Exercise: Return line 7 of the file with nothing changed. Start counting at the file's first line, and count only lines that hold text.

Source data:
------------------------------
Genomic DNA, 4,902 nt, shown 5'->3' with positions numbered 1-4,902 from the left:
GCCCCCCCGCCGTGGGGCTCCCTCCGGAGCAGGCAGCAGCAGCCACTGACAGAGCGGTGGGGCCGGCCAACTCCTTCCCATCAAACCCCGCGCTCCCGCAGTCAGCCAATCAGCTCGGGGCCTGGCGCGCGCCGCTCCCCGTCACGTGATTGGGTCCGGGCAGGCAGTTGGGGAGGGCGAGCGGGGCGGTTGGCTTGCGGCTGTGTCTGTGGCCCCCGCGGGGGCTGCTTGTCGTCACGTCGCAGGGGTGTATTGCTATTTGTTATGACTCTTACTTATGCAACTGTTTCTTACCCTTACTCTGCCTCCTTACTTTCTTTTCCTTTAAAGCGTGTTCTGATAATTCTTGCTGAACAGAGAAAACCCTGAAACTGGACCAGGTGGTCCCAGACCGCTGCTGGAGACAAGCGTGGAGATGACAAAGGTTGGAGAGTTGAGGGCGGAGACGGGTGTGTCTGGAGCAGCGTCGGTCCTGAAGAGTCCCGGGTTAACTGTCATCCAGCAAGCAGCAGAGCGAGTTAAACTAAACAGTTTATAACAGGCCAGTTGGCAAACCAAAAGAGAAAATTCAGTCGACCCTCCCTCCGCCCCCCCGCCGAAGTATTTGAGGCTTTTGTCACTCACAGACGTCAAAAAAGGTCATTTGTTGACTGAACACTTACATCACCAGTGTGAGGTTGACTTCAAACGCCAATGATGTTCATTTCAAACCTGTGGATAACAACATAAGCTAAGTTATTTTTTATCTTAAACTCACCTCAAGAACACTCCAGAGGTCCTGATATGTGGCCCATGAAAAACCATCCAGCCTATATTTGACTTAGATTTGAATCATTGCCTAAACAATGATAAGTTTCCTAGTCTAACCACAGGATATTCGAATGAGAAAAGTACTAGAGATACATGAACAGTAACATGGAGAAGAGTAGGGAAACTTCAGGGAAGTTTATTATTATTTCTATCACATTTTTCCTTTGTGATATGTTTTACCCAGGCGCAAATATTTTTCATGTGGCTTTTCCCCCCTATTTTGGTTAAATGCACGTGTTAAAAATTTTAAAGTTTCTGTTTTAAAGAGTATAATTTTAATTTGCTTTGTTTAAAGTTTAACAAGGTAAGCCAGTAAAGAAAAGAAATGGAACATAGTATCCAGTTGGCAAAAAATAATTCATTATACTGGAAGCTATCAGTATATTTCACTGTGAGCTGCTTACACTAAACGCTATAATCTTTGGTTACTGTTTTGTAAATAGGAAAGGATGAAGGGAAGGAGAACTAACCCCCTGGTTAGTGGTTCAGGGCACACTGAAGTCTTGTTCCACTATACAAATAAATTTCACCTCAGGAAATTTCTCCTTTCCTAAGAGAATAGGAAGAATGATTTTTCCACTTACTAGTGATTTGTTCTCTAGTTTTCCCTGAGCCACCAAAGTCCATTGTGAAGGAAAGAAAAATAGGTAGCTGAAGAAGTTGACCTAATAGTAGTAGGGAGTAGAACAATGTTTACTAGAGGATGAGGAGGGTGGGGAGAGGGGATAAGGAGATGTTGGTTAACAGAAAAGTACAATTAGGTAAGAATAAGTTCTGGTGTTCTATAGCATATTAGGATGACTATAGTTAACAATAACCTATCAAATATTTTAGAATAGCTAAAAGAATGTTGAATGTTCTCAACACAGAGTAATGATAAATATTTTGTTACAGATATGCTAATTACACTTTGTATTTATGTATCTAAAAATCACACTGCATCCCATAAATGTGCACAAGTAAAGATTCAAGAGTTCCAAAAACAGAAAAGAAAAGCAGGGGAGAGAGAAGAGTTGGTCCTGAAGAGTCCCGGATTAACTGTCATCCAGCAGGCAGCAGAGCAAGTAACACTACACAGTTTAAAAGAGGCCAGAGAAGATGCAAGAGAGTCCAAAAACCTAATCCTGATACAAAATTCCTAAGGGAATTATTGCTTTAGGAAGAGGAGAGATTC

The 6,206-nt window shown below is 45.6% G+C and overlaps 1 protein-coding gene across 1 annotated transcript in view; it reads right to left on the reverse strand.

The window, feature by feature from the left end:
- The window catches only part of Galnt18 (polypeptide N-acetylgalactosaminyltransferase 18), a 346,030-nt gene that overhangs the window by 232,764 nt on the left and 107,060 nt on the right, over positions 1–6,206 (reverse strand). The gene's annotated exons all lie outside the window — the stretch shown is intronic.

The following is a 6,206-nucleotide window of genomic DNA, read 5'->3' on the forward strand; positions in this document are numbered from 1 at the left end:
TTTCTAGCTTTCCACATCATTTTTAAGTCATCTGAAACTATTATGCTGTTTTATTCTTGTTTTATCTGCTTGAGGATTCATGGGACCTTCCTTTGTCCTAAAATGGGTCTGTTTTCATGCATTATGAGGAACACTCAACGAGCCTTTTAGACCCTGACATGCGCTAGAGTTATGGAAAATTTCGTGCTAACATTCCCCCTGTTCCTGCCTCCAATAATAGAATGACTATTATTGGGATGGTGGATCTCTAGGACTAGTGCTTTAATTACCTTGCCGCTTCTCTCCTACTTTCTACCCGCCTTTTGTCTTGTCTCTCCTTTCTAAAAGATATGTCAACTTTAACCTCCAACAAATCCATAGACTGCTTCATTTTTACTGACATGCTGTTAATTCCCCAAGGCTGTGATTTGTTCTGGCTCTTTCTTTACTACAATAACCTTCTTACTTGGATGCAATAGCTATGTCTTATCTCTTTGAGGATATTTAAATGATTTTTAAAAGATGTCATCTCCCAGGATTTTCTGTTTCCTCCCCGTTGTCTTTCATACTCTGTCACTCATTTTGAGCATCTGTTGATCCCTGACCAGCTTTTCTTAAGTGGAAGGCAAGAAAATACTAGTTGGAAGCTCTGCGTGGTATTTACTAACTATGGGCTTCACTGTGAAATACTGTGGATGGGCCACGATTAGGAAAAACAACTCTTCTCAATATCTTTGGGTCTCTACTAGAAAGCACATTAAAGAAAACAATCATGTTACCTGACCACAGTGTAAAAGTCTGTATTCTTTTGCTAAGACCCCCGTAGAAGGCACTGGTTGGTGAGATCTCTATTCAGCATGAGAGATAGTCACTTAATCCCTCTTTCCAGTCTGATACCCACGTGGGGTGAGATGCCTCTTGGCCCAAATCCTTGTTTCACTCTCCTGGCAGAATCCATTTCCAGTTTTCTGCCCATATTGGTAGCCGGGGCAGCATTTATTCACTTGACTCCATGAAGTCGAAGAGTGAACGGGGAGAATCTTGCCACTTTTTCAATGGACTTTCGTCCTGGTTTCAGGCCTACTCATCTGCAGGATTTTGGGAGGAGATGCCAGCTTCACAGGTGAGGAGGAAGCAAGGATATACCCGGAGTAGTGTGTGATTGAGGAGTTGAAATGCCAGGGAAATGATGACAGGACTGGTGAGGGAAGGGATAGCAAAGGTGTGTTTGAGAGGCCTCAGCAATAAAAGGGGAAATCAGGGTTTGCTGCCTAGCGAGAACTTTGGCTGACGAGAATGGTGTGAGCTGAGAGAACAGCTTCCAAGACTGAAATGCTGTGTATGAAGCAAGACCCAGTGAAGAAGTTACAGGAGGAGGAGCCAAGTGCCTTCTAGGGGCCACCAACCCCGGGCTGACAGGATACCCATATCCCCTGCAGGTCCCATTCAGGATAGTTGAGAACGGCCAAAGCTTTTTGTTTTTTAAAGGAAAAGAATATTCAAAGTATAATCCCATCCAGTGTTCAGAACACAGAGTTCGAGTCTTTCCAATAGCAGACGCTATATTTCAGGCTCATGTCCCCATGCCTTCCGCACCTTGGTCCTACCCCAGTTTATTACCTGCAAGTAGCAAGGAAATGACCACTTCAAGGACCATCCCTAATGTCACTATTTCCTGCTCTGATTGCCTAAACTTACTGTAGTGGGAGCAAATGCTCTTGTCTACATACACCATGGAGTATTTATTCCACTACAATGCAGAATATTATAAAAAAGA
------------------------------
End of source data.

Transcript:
TTTCTAGCTTTCCACATCATTTTTAAGTCATCTGAAACTATTATGCTGTTTTATTCTTGTTTTATCTGCTTGAGGATTCATGGGACCTTCCTTTGTCCTAAAATGGGTCTGTTTTCATGCATTATGAGGAACACTCAACGAGCCTTTTAGACCCTGACATGCGCTAGAGTTATGGAAAATTTCGTGCTAACATTCCCCCTGTTCCTGCCTCCAATAATAGAATGACTATTATTGGGATGGTGGATCTCTAGGACTAGTGCTTTAATTACCTTGCCGCTTCTCTCCTACTTTCTACCCGCCTTTTGTCTTGTCTCTCCTTTCTAAAAGATATGTCAACTTTAACCTCCAACAAATCCATAGACTGCTTCATTTTTACTGACATGCTGTTAATTCCCCAAGGCTGTGATTTGTTCTGGCTCTTTCTTTACTACAATAACCTTCTTACTTGGATGCAATAGCTATGTCTTATCTCTTTGAGGATATTTAAATGATTTTTAAAAGATGTCATCTCCCAGGATTTTCTGTTTCCTCCCCGTTGTCTTTCATACTCTGTCACTCATTTTGAGCATCTGTTGATCCCTGACCAGCTTTTCTTAAGTGGAAGGCAAGAAAATACTAGTTGGAAGCTCTGCGTGGTATTTACTAACTATGGGCTTCACTGTGAAATACTGTGGATGGGCCACGATTAGGAAAAACAACTCTTCTCAATATCTTTGGGTCTCTACTAGAAAGCACATTAAAGAAAACAATCATGTTACCTGACCACAGTGTAAAAGTCTGTATTCTTTTGCTAAGACCCCCGTAGAAGGCACTGGTTGGTGAGATCTCTATTCAGCATGAGAGATAGTCACTTAATCCCTCTTTCCAGTCTGATACCCACGTGGGGTGAGATGCCTCTTGGCCCAAATCCTTGTTTCACTCTCCTGGCAGAATCCATTTCCAGTTTTCTGCCCATATTGGTAGCCGGGGCAGCATTTATTCACTTGACTCCATGAAGTCGAAGAGTGAACGGGGAGAATCTTGCCACTTTTTCAATGGACTTTCGTCCTGGTTTCAGGCCTACTCATCTGCAGGATTTTGGGAGGAGATGCCAGCTTCACAGGTGAGGAGGAAGCAAGGATATACCCGGAGTAGTGTGTGATTGAGGAGTTGAAATGCCAGGGAAATGATGACAGGACTGGTGAGGGAAGGGATAGCAAAGGTGTGTTTGAGAGGCCTCAGCAATAAAAGGGGAAATCAGGGTTTGCTGCCTAGCGAGAACTTTGGCTGACGAGAATGGTGTGAGCTGAGAGAACAGCTTCCAAGACTGAAATGCTGTGTATGAAGCAAGACCCAGTGAAGAAGTTACAGGAGGAGGAGCCAAGTGCCTTCTAGGGGCCACCAACCCCGGGCTGACAGGATACCCATATCCCCTGCAGGTCCCATTCAGGATAGTTGAGAACGGCCAAAGCTTTTTGTTTTTTAAAGGAAAAGAATATTCAAAGTATAATCCCATCCAGTGTTCAGAACACAGAGTTCGAGTCTTTCCAATAGCAGACGCTATATTTCAGGCTCATGTCCCCATGCCTTCCGCACCTTGGTCCTACCCCAGTTTATTACCTGCAAGTAGCAAGGAAATGACCACTTCAAGGACCATCCCTAATGTCACTATTTCCTGCTCTGATTGCCTAAACTTACTGTAGTGGGAGCAAATGCTCTTGTCTACATACACCATGGAGTATTTATTCCACTACAATGCAGAATATTATAAAAAAGA